The company has about 1,200 units and 50 hand-wash stations, mostly from PolyPortables. All are tan — “We thought it was ‘beachy’ looking,” Hallman says. Beaches are plentiful in his area and are the site of a lot of their events. The company also provides service to the mainland as well as other islands. Most of the islands are accessible by road but occasionally they’re asked to put their equipment on a ferry and head over to smaller isolated islands for weddings or other private parties.

The company does numerous sailing-related functions. Nearby Newport, host city of the America’s Cup from 1930 to 1983, has been called the sailing capital of the world. One of the perks of owning a portable restroom business is being able to attend fun events, Hallman says. He especially enjoys the Tall Ships Festival that comes through every couple years. It’s always an impressive site to see the majestic wooden schooners sail into the harbor with their dozen or so square sails billowing in the wind.

In 2015, Volvo Ocean Races, a 39,000-nautical-mile around-the-world sailboat race, made its only North American stop in Newport. The two-week stopover gave sailors a chance to rest and make repairs while the general public enjoyed a festival of demonstrations, tours and entertainment.

“Rhode Island is a nautical place, there’s no doubt about it,” Hallman says. “The sailing industry has been very good to us.” He adds construction has also been good and accounts for about 60 percent of their business, continuing even through harsh winters and the occasional hurricane.


The company’s portable restroom fleet includes seven vacuum trucks, 2006-2016 Fords, Isuzus and the newest, a Freightliner, with 1,100-gallon waste/400-gallon freshwater aluminum tanks and Masport pumps, three built out by Progress Tank, the newer ones by FlowMark. On the septic side they’ve got two Freightliners (2007, 2010) with 4,800-gallon and 5,000-gallon aluminum tanks and Masport pumps built out by Progress Tank, and one 2014 9,000-gallon tanker from Longhorn Tank & Trailer, pulled by a Freightliner semi-truck.

They keep track of the fleet with software from US Fleet Tracking. “Some people think the only reason to have it is to complain about one of your drivers who missed a stop or something,” Hallman says. “That’s not why we have it.” He says it’s more for those “I need something right away” moments. “I can open my laptop and in two seconds find out where all my pump trucks are.” The company uses deodorants from Walex Products and disposes of waste at nearby treatment plants.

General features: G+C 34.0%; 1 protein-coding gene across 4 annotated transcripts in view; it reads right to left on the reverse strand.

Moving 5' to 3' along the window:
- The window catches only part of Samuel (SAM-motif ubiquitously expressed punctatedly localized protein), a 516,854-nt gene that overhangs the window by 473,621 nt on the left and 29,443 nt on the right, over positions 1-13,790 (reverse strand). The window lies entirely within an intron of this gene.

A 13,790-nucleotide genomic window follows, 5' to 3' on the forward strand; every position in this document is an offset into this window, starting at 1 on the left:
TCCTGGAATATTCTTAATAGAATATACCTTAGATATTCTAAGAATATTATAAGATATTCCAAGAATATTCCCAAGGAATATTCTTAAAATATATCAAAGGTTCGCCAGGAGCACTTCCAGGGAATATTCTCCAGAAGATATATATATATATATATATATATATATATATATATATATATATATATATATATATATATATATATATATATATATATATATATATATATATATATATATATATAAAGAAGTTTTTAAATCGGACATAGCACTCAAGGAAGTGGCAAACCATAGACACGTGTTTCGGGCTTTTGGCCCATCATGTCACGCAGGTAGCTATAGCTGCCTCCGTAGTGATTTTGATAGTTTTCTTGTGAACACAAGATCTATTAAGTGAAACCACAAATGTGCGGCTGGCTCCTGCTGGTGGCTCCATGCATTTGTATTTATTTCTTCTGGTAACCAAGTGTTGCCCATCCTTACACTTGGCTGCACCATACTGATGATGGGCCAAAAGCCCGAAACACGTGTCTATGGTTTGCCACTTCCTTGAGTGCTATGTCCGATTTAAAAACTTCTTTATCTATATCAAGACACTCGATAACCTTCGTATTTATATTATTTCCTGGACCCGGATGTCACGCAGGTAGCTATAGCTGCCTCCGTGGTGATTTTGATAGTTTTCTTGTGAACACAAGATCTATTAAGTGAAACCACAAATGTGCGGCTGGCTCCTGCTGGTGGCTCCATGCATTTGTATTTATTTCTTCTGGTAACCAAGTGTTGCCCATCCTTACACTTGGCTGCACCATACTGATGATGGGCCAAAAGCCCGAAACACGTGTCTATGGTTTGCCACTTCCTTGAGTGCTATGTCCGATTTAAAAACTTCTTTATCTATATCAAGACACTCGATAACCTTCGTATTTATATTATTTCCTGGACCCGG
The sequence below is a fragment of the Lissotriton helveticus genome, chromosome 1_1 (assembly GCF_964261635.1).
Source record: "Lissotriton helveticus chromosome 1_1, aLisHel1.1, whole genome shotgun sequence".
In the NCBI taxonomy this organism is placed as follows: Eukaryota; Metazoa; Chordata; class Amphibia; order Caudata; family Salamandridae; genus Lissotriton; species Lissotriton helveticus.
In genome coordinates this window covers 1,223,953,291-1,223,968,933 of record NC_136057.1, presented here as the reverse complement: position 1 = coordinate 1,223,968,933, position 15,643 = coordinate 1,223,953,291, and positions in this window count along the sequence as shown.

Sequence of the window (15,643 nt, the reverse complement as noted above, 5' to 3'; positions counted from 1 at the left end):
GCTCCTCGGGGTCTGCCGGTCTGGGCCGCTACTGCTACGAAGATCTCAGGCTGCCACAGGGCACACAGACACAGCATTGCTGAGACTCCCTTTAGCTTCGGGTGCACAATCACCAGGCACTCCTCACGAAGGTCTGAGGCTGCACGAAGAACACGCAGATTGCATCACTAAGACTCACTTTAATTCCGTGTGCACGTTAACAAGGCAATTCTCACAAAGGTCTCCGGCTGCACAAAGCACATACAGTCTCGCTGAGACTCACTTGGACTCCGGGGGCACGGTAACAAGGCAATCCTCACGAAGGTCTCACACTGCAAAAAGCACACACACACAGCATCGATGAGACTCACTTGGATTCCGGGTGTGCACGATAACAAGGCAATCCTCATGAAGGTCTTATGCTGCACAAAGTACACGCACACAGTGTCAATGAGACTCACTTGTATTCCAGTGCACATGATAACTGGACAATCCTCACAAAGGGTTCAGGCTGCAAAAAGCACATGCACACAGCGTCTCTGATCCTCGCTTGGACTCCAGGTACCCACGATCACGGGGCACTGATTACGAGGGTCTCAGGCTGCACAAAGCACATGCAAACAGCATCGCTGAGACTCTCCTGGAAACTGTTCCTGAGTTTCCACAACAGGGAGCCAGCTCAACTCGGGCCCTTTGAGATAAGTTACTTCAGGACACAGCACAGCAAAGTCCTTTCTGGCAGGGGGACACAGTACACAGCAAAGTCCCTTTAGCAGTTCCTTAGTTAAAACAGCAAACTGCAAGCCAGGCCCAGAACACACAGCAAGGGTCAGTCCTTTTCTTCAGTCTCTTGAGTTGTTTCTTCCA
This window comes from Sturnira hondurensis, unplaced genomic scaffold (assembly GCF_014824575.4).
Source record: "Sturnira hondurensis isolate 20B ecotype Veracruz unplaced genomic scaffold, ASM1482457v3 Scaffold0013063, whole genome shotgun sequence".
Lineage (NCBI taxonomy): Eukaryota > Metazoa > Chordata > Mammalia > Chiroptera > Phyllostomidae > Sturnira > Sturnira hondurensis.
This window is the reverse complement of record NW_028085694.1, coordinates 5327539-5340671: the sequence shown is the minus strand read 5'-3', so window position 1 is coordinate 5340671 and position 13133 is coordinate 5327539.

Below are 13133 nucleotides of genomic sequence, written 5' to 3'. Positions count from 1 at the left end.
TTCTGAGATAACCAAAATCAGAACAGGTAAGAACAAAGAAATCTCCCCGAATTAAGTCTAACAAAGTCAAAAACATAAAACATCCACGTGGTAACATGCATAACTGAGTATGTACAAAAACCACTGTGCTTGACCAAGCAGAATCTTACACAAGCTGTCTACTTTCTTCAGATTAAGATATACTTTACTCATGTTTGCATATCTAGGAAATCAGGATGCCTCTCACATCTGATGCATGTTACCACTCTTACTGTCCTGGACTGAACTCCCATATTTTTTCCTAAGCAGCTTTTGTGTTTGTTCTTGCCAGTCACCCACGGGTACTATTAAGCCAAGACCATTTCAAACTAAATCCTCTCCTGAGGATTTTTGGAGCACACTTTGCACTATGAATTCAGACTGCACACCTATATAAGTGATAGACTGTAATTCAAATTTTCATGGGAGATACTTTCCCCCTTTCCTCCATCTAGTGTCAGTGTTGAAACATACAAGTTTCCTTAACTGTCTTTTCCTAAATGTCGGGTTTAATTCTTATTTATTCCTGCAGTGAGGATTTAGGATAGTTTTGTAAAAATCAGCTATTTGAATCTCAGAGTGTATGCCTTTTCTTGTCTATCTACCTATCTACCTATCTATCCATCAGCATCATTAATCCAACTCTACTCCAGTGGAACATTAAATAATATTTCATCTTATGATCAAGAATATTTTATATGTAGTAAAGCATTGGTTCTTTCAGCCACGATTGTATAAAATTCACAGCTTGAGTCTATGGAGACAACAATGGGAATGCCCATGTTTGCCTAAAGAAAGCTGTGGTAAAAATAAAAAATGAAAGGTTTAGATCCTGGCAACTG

Hallman says he still misses his dad every day. “His loss is acutely felt by the whole company,” he says. “He was quite the character.” And although his career at the fire department was very fulfilling and he wouldn’t trade it for anything, Hallman loves the business his father created. “I like the people, I like all the different places we go, the events we do. Even the septic end, you meet a lot of people.” He says he has no regrets getting into it. “It’s been a lot of fun. I really enjoy it.”

Meet our furry mascot

When Scott Hallman, owner of Hallman’s Portable Toilets in Portsmouth, Rhode Island, became the proud owner of a puppy 12 years ago, he hit upon the perfect name for someone in his line of work — Polly. “She was named after PolyPortables,” he says, the company that provides their portable restrooms. He might have also been influenced by the yellow lab’s color. “She’s tan, just like the toilets,” he says. Polly seemed happy with her new name — “She liked it when we said it,” he recalls.

Polly turned out to be a friendly dog, the kind everyone loves. She would occasionally brighten their day by hanging out at the office and soon became the company mascot. That’s a little tougher these days, Hallman says, now that she’s getting older. “She does her quality couch time now,” he says.

Hallman knows everyone thinks their dog is particularly wonderful, and he’s no exception, but insists she really is just one of those good dogs. “Everybody’s into the dog,” he says. “She’s a doll.”